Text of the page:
|Meg Hillier was also in the Global Tax 50 2015|
This is Meg Hillier's second year in the Global Tax 50, having been included last year for leading the UK's influential public accounts committee (PAC).
The PAC is well-known for hanging companies out to dry over their tax affairs, and this year was no different as it scrutinised companies, including Google, as well as UK revenue authority HMRC. Hillier also called for a probe into the tax affairs of football manager José Mourinho in December, after it was alleged that he used the British Virgin Islands (BVI) to avoid paying tax in the UK. Within days, HMRC Chief Executive Jon Thompson called for a review of tax avoidance in football.
This has been an active year for Hillier and one of her most important lines of work, carried out largely behind the scenes, has been to bring together public accounts committees and finance committees from parliaments around the world to work together on tax issues.
"I was out at the OECD in May and we had a letter pushing for more tax transparency, public country-by-country reporting (CbCR), currently signed by 11 chairs of EU [committees similar to the PAC]," Hillier told International Tax Review.
"We've been working with European colleagues, and now we're trying to push it beyond that. The OECD has done some very good work, but they are working with governments," she continued.
"Governments have to go cautiously if they do want to make change, but we can push for less caution, if you like. We can channel the palpable anger about the fairness of the tax system and what people pay, and make sure that we're pushing for change from our own parliaments. We've got an informal network of PAC and finance chairs who I can pick up the phone to."
Hillier's work has led to the first Global Tax Transparency Summit, hosted by the UK PAC, which took place on December 9, as this issue of International Tax Review was going to press.
The summit brought together parliamentarians from 30 jurisdictions with a combined population of more than 2 billion people, with many signing a concordat urging governments to support public CbCR – an initiative stemming from the OECD BEPS Project for which the UK has already created an implementation instrument.
Most notably, among the list of attendees to the conference were representatives of the British overseas territories Bermuda, the BVI and the Cayman Islands, as well as crown dependencies Guernsey, the Isle of Man and Jersey. These jurisdictions feature heavily in many international tax planning structures (the crown dependencies mainly for personal tax). More than half of the companies listed in the Panama Papers are registered in the UK, including more than 100,000 in the BVI.
Although the UK government, under former Prime Minister David Cameron, made a lot of noise internationally about supporting international efforts to tackle tax avoidance and evasion and publicly decried 'tax dodging' companies in the UK, its overseas territories were always the elephant in the room. Given that Cameron's late father was named in the Panama Papers for owning an offshore fund based in the Bahamas (not a UK territory), this is perhaps unsurprising.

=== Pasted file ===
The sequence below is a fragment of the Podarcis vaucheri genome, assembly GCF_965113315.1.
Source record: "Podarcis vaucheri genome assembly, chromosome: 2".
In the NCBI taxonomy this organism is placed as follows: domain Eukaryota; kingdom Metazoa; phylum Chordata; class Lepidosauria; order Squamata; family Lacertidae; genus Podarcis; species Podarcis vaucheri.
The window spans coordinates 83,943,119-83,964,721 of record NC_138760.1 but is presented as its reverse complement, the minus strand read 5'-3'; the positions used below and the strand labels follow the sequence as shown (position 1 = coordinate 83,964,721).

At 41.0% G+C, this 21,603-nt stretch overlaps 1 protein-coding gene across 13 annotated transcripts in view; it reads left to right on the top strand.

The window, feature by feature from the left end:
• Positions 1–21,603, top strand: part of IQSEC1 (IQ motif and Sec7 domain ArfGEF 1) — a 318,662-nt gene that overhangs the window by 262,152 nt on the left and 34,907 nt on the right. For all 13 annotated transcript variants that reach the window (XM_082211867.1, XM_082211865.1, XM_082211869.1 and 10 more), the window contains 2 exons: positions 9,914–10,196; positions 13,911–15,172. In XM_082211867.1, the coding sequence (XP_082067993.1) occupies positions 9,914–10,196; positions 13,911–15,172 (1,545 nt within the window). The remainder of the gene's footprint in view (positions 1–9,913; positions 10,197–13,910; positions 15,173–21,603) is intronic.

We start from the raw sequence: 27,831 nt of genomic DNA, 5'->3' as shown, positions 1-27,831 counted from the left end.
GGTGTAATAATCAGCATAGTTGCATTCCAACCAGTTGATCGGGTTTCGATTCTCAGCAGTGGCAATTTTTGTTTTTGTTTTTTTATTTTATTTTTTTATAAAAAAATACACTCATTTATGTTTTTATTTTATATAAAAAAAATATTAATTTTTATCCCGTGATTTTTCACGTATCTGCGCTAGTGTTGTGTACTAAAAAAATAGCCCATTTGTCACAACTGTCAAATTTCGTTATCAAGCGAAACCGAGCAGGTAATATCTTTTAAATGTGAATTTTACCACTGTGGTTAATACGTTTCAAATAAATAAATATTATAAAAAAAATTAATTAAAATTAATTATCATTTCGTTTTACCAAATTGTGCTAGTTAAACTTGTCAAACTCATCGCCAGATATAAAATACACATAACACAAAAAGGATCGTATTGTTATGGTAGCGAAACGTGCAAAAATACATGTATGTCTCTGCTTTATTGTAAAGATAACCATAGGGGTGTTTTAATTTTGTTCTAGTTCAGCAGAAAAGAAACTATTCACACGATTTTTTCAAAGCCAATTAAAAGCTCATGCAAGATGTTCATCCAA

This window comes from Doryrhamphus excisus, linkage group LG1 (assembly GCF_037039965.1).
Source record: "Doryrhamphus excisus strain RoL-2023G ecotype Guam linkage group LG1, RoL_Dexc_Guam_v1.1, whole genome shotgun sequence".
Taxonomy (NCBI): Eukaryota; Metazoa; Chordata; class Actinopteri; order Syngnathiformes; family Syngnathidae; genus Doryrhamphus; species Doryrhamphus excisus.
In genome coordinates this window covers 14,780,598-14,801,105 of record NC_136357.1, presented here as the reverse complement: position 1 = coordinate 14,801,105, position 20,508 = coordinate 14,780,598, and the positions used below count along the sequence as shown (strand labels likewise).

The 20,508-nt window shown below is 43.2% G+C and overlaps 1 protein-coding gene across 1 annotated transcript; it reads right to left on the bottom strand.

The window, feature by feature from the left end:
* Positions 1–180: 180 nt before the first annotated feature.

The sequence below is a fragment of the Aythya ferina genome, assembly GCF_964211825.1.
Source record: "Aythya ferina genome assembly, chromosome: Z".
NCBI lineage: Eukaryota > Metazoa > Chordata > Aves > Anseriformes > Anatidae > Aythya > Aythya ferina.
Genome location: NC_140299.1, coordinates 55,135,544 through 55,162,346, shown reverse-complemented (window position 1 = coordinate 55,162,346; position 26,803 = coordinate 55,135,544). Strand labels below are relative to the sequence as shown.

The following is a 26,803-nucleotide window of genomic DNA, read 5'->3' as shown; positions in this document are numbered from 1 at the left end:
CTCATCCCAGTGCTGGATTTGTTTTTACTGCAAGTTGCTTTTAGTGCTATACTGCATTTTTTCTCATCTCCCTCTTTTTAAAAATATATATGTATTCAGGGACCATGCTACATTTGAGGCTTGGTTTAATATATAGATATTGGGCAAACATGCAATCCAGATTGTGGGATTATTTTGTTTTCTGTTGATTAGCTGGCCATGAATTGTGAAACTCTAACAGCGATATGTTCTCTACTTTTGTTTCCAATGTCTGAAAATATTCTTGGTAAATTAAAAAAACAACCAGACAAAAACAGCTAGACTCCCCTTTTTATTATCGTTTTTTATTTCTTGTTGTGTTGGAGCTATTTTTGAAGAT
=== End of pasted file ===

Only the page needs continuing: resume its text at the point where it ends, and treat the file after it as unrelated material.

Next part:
In the media frenzy sparked by the Panama Papers, Jeremy Corbyn, the leader of the UK opposition Labour Party, called for Cameron to consider imposing "direct rule" on overseas territories and dependencies if they do not comply with UK tax law. While this is unlikely, it is not unprecedented – the UK, under Labour, imposed direct rule on the Turks and Caicos islands for three years after corruption was found to be rife, only returning the jurisdiction to home rule in 2012 after tax information sharing rules were implemented.
While Corbyn's proposal is unlikely to be realised any time soon – his party, of which Hillier is a member, is languishing in the polls. Hillier's softer approach of including representatives from tax havens in efforts to increase transparency could help the political party to thrive once again.
"Especially if I'm speaking overseas or to an international audience, [there is] absolute, complete agreement when I mention that the public want this," she said of greater tax transparency around the world. "People say that it's what the public is saying in their countries too. There is a big public movement out there, and we are the channel for that."
Another initiative Hillier has worked on is the Fair Tax Mark, an organisation that bestows its mark upon companies meeting its criteria, which relates to the transparency of its structure and ownership, tax policy, open accounts, public CbCR for multinationals and tax paid. So far, 20 UK companies have the Fair Tax Mark, with the largest businesses being broad-based energy company SSE, which is part of the FTSE 100.
Speaking as SSE was awarded the Fair Tax Mark for the third year running, Hillier said: "The public will no longer accept secret, complex tax arrangements by companies. SSE is setting the bar for other companies by openly supporting fair tax. More companies need to follow suit."
Hillier told ITR that she hopes that the Fair Tax Mark can one day become something similar to Fairtrade products, which ensure a better deal for farmers of products like bananas, chocolate and coffee beans in developing countries.
"When Fairtrade was first being championed it wasn't very mainstream, but now you can't go into a supermarket without being able to buy Fairtrade products," Hillier said. "Everyone talks about corporate social responsibility, and that has morphed into different things over time. Companies now have to have well-worn programmes, but actually fair tax, I think, is going to be part of corporate social responsibility."
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